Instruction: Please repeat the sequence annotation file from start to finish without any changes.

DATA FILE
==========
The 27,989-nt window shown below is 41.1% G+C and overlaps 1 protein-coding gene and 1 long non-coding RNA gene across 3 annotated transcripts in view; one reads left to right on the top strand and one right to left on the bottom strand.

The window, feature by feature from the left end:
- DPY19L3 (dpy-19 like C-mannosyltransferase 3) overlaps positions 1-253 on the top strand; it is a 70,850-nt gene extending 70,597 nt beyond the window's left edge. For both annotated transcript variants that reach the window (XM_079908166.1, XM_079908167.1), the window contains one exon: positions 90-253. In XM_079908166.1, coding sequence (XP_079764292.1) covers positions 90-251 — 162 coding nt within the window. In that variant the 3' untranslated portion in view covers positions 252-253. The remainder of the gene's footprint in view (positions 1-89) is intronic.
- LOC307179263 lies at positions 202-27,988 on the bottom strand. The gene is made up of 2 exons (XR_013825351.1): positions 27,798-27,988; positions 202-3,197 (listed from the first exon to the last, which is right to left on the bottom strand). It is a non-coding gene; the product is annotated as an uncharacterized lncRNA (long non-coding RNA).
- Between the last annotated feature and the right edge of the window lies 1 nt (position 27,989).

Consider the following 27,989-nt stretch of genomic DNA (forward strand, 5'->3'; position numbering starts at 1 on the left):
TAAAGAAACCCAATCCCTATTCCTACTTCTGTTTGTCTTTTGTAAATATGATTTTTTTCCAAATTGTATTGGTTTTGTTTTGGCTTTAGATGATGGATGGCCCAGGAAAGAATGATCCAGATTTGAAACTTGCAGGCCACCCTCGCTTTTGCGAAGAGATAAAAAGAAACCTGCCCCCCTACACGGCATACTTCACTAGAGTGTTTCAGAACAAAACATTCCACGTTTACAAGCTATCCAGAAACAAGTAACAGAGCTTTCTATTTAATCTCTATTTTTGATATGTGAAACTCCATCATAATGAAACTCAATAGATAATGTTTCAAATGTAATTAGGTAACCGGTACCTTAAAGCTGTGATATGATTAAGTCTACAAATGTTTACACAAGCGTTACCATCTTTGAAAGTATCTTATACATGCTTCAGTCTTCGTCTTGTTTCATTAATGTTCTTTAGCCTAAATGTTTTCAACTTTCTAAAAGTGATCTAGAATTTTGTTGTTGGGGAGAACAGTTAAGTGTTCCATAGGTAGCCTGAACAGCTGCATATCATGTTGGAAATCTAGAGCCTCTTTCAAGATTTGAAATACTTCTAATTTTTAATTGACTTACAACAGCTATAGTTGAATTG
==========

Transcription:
The 27,989-nt window shown below is 41.1% G+C and overlaps 1 protein-coding gene and 1 long non-coding RNA gene across 3 annotated transcripts in view; one reads left to right on the top strand and one right to left on the bottom strand.

The window, feature by feature from the left end:
- DPY19L3 (dpy-19 like C-mannosyltransferase 3) overlaps positions 1-253 on the top strand; it is a 70,850-nt gene extending 70,597 nt beyond the window's left edge. For both annotated transcript variants that reach the window (XM_079908166.1, XM_079908167.1), the window contains one exon: positions 90-253. In XM_079908166.1, coding sequence (XP_079764292.1) covers positions 90-251 — 162 coding nt within the window. In that variant the 3' untranslated portion in view covers positions 252-253. The remainder of the gene's footprint in view (positions 1-89) is intronic.
- LOC307179263 lies at positions 202-27,988 on the bottom strand. The gene is made up of 2 exons (XR_013825351.1): positions 27,798-27,988; positions 202-3,197 (listed from the first exon to the last, which is right to left on the bottom strand). It is a non-coding gene; the product is annotated as an uncharacterized lncRNA (long non-coding RNA).
- Between the last annotated feature and the right edge of the window lies 1 nt (position 27,989).

Consider the following 27,989-nt stretch of genomic DNA (forward strand, 5'->3'; position numbering starts at 1 on the left):
TAAAGAAACCCAATCCCTATTCCTACTTCTGTTTGTCTTTTGTAAATATGATTTTTTTCCAAATTGTATTGGTTTTGTTTTGGCTTTAGATGATGGATGGCCCAGGAAAGAATGATCCAGATTTGAAACTTGCAGGCCACCCTCGCTTTTGCGAAGAGATAAAAAGAAACCTGCCCCCCTACACGGCATACTTCACTAGAGTGTTTCAGAACAAAACATTCCACGTTTACAAGCTATCCAGAAACAAGTAACAGAGCTTTCTATTTAATCTCTATTTTTGATATGTGAAACTCCATCATAATGAAACTCAATAGATAATGTTTCAAATGTAATTAGGTAACCGGTACCTTAAAGCTGTGATATGATTAAGTCTACAAATGTTTACACAAGCGTTACCATCTTTGAAAGTATCTTATACATGCTTCAGTCTTCGTCTTGTTTCATTAATGTTCTTTAGCCTAAATGTTTTCAACTTTCTAAAAGTGATCTAGAATTTTGTTGTTGGGGAGAACAGTTAAGTGTTCCATAGGTAGCCTGAACAGCTGCATATCATGTTGGAAATCTAGAGCCTCTTTCAAGATTTGAAATACTTCTAATTTTTAATTGACTTACAACAGCTATAGTTGAATTG